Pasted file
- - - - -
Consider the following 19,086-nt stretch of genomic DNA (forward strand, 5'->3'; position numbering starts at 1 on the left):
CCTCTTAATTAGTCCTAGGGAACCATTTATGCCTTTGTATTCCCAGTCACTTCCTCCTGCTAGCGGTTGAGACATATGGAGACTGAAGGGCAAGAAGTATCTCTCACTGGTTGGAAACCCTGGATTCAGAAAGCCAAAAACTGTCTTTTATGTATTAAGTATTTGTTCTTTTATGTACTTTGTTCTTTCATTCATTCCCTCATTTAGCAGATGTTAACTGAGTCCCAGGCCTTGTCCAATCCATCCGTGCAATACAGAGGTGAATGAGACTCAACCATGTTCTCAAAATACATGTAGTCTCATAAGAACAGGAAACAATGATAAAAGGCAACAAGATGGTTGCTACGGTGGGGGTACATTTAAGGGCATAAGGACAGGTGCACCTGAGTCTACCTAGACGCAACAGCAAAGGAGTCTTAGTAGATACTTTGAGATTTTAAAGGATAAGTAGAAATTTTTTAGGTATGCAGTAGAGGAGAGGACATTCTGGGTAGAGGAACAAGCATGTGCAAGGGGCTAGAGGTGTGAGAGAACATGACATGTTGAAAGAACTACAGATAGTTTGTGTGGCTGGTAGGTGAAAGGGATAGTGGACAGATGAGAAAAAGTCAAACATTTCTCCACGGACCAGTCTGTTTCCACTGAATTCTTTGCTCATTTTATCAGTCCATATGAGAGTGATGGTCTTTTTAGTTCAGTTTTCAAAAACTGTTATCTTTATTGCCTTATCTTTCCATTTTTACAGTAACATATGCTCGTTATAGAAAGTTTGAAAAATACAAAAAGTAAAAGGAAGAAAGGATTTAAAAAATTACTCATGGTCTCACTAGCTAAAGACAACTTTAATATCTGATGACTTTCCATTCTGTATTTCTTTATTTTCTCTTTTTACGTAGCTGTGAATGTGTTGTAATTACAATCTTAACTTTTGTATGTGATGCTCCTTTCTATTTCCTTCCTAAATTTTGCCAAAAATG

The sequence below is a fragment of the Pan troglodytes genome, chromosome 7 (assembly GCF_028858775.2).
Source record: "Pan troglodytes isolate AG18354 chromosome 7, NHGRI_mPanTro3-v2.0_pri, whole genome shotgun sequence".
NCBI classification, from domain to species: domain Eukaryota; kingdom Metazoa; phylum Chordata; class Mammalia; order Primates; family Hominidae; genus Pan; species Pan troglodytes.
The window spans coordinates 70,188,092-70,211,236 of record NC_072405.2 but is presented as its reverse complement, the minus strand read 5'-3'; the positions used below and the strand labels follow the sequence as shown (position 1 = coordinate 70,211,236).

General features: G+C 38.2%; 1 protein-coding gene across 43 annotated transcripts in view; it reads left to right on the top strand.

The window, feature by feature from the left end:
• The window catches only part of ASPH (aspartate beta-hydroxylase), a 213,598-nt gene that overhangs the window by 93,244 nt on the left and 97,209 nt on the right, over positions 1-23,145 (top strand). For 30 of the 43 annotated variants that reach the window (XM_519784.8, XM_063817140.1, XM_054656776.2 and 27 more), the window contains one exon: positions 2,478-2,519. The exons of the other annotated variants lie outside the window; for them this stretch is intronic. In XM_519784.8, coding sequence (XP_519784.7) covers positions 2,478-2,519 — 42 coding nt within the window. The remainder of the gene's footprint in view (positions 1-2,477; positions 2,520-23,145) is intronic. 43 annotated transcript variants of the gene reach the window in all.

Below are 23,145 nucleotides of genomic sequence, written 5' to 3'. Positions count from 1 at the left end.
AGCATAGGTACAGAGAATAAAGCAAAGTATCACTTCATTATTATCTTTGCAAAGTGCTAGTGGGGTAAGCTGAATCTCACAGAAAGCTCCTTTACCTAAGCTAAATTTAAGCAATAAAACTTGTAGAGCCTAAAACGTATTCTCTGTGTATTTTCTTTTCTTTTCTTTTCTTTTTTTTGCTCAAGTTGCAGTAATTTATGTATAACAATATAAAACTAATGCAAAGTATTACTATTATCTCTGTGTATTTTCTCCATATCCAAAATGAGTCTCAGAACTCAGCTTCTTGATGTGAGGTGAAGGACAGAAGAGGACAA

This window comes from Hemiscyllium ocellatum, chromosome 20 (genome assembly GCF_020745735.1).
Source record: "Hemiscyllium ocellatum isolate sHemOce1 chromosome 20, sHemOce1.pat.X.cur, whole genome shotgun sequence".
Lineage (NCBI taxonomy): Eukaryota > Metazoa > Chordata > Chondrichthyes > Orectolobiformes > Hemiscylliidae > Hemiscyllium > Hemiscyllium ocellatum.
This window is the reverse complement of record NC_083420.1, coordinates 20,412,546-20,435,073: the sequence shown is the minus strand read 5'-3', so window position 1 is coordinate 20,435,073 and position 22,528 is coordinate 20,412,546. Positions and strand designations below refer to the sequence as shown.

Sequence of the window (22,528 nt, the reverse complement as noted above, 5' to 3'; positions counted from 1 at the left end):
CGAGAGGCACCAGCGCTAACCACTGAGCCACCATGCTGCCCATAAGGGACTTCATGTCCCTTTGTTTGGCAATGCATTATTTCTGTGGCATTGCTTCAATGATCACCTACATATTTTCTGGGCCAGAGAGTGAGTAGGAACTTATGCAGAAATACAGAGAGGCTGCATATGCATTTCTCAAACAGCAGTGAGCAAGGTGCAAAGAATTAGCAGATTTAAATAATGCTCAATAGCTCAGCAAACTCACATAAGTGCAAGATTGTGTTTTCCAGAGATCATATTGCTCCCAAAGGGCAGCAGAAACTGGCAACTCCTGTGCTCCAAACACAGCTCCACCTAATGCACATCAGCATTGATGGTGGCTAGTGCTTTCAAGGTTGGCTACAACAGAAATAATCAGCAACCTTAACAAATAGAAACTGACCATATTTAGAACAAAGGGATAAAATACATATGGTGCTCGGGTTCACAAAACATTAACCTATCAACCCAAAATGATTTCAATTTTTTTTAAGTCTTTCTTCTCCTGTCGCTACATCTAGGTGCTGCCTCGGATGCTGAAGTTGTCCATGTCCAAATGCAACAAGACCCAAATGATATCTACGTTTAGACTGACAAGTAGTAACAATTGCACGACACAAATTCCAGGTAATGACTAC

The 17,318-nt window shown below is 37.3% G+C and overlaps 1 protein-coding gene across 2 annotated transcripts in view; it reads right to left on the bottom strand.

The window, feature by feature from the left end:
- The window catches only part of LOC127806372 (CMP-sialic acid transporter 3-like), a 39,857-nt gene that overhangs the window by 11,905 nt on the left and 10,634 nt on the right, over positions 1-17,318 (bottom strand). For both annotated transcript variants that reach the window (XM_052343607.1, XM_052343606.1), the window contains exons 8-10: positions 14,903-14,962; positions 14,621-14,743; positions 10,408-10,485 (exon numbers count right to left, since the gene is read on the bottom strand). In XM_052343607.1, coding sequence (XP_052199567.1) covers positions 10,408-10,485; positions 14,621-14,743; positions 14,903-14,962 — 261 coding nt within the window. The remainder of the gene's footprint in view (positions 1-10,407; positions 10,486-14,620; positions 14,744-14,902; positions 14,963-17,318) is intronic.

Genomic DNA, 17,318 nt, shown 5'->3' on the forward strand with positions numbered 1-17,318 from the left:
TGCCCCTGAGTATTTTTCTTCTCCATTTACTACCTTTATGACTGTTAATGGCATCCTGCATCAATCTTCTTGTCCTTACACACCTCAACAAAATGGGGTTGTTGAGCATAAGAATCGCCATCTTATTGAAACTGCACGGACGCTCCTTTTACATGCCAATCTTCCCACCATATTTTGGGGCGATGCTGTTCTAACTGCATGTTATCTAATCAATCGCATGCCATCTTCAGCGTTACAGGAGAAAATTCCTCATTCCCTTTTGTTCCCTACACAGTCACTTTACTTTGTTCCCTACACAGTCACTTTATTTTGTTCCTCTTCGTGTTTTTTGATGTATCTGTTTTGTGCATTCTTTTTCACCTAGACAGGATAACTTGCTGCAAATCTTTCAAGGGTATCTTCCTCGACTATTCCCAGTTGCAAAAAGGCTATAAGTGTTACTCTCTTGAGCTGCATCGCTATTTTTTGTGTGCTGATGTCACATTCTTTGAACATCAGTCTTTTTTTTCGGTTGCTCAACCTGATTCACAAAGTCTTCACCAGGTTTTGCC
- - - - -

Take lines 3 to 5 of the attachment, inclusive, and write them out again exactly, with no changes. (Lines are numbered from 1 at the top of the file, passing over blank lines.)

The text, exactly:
The sequence below is a fragment of the Pan troglodytes genome, chromosome 7 (assembly GCF_028858775.2).
Source record: "Pan troglodytes isolate AG18354 chromosome 7, NHGRI_mPanTro3-v2.0_pri, whole genome shotgun sequence".
NCBI classification, from domain to species: domain Eukaryota; kingdom Metazoa; phylum Chordata; class Mammalia; order Primates; family Hominidae; genus Pan; species Pan troglodytes.